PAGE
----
Perfectionism is way more common than we think. Here are three common types of perfectionism found in leadership:

 

  1. Socially Prescribed Perfectionists: 

Socially prescribed perfectionists feel immense pressure to be the best and worry that others    will reject and/or judge them. Perceived external standards (from family, workplace, culture, society, etc.) can lead to anxiety and low confidence. They tend to be very self-critical. 

 

  1.   Other-Oriented Perfectionists: 

 

Other-oriented perfectionists expect others to be perfect. They hold their people to impossibly high standards and tend to be very critical and judgemental. They struggle to build and maintain healthy working relationships and often leave destruction in their wake. 

 

  1.   Self-Oriented Perfectionists:

 

Self-oriented perfectionists are organized and conscientious. They set high standards for themselves in their lives and careers, but are able to go after their goals. They are ‘adaptive’ in that they experience greater productivity, success and resourcefulness than the other two types, but are still inevitably susceptible to eventual burnout due to unsustainable expectations of themselves. 

 

Eventually, most perfectionist leaders reach a point where they realize that expecting the world from themselves (or others) is not sustainable. The most common symptoms that lead to this realization are: 

 

  • burnout
  • unmanageable levels of anxiety around repetitive daily tasks
  • resentment towards family, friends, co-workers and/or team members
  • an urge to quit or walk away from the position and/or profession

 

If any of these sound familiar, the question is what can you do about it? 

 

Here are five tangible things you can do to turn perfectionism into sustainable, healthy striving.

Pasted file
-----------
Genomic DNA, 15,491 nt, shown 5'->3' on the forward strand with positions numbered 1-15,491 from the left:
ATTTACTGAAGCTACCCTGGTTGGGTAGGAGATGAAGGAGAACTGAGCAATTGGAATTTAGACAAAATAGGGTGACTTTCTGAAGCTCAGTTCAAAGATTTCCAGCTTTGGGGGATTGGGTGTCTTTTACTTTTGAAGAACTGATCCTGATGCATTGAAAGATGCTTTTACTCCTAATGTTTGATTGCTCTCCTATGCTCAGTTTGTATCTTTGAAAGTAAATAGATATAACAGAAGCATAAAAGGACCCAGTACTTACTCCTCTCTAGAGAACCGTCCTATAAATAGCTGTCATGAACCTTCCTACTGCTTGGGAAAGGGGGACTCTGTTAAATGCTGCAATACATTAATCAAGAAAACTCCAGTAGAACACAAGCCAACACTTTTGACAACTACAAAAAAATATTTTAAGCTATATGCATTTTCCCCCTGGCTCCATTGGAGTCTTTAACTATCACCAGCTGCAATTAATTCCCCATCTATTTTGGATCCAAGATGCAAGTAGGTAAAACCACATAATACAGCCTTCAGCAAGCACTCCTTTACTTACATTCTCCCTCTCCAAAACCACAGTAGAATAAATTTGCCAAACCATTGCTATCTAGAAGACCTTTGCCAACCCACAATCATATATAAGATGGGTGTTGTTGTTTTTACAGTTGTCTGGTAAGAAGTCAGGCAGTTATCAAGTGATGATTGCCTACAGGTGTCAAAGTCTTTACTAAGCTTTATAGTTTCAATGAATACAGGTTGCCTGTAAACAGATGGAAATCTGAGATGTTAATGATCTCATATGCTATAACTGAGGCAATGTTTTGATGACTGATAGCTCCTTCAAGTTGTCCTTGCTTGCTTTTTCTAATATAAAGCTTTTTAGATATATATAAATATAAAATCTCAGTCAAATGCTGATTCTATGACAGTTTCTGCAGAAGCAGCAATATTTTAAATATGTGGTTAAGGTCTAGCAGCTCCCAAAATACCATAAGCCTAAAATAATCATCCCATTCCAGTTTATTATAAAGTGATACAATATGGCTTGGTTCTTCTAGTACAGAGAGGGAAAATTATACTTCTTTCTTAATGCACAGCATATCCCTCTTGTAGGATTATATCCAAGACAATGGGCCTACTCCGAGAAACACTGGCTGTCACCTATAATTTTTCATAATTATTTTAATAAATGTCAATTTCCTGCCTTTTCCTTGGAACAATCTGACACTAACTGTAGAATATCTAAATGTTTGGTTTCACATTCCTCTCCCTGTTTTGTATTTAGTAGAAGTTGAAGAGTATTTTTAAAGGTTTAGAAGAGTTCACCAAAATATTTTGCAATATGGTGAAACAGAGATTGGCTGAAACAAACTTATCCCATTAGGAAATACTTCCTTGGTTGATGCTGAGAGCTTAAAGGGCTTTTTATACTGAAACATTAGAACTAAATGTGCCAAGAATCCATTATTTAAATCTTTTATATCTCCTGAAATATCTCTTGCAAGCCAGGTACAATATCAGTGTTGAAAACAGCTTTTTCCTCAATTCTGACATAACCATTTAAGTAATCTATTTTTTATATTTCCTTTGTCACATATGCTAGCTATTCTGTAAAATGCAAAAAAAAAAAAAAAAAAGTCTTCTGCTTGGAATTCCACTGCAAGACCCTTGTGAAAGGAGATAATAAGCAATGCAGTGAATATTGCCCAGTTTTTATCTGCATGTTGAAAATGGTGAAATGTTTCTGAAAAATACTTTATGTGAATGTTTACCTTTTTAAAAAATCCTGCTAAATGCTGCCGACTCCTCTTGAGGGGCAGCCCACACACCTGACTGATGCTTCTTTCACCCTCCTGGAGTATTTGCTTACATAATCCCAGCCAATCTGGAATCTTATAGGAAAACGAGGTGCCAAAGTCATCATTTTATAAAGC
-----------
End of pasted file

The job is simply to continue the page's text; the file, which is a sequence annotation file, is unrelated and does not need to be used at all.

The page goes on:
1. Identify the hidden payoff in perfectionism. Why have you been engaging in these behaviours? i.e.external acknowledgement and praise, protection from failure and rejection, etc.
  2. Get brutally honest about the cost of perfectionism. What has paid the price for this unsustainable strategy? i.e. your mental/physical health and well-being, relationships, etc.
  3. Let go of the ‘all-or-nothing’ mindset. Catch yourself when veering towards worst-case scenario thinking, avoid obsessing over setbacks and find a mentor who can help you see things through a more objective lens.
  4. Break down your big goals into smaller, realistic steps. Create multiple milestones and checkpoints over the course of the project/year. This gives you the opportunity to assess and pivot as you go, as well as plenty of manageable opportunities to get more comfortable navigating adversity.
  5. Celebrate your successes. Create space to celebrate small victories as they occur before moving on to the next goal. Acknowledging the progress that you, your employees and your team are making builds confidence and fuels consistent, sustainable growth and improvement. 

Happy leading & learning folks!

 

-Coach MJ 

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